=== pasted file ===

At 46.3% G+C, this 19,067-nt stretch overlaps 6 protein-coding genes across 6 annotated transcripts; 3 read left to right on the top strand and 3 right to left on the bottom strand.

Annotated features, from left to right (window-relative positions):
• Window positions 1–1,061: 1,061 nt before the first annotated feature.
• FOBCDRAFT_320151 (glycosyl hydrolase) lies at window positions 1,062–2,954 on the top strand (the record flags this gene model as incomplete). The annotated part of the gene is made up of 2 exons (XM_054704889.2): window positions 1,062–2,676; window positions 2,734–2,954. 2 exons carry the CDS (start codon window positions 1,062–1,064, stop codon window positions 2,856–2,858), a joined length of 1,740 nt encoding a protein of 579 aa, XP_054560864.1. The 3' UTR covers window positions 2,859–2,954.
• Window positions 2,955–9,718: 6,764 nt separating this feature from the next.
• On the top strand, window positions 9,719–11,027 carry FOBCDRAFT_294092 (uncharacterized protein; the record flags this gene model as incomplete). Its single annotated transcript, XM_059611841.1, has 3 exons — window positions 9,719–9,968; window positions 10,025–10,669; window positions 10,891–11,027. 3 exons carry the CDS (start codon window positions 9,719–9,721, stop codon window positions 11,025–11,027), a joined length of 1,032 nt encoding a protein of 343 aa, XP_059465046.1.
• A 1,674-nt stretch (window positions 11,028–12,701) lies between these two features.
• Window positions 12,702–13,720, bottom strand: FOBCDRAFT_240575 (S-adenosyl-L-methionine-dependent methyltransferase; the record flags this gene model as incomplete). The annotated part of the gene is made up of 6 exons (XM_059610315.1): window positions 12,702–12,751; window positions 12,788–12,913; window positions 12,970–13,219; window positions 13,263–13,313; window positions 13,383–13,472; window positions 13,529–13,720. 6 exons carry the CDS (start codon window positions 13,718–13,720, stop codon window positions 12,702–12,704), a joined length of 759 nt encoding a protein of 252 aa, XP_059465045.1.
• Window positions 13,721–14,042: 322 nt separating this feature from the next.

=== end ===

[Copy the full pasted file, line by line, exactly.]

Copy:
At 46.3% G+C, this 19,067-nt stretch overlaps 6 protein-coding genes across 6 annotated transcripts; 3 read left to right on the top strand and 3 right to left on the bottom strand.

Annotated features, from left to right (window-relative positions):
• Window positions 1–1,061: 1,061 nt before the first annotated feature.
• FOBCDRAFT_320151 (glycosyl hydrolase) lies at window positions 1,062–2,954 on the top strand (the record flags this gene model as incomplete). The annotated part of the gene is made up of 2 exons (XM_054704889.2): window positions 1,062–2,676; window positions 2,734–2,954. 2 exons carry the CDS (start codon window positions 1,062–1,064, stop codon window positions 2,856–2,858), a joined length of 1,740 nt encoding a protein of 579 aa, XP_054560864.1. The 3' UTR covers window positions 2,859–2,954.
• Window positions 2,955–9,718: 6,764 nt separating this feature from the next.
• On the top strand, window positions 9,719–11,027 carry FOBCDRAFT_294092 (uncharacterized protein; the record flags this gene model as incomplete). Its single annotated transcript, XM_059611841.1, has 3 exons — window positions 9,719–9,968; window positions 10,025–10,669; window positions 10,891–11,027. 3 exons carry the CDS (start codon window positions 9,719–9,721, stop codon window positions 11,025–11,027), a joined length of 1,032 nt encoding a protein of 343 aa, XP_059465046.1.
• A 1,674-nt stretch (window positions 11,028–12,701) lies between these two features.
• Window positions 12,702–13,720, bottom strand: FOBCDRAFT_240575 (S-adenosyl-L-methionine-dependent methyltransferase; the record flags this gene model as incomplete). The annotated part of the gene is made up of 6 exons (XM_059610315.1): window positions 12,702–12,751; window positions 12,788–12,913; window positions 12,970–13,219; window positions 13,263–13,313; window positions 13,383–13,472; window positions 13,529–13,720. 6 exons carry the CDS (start codon window positions 13,718–13,720, stop codon window positions 12,702–12,704), a joined length of 759 nt encoding a protein of 252 aa, XP_059465045.1.
• Window positions 13,721–14,042: 322 nt separating this feature from the next.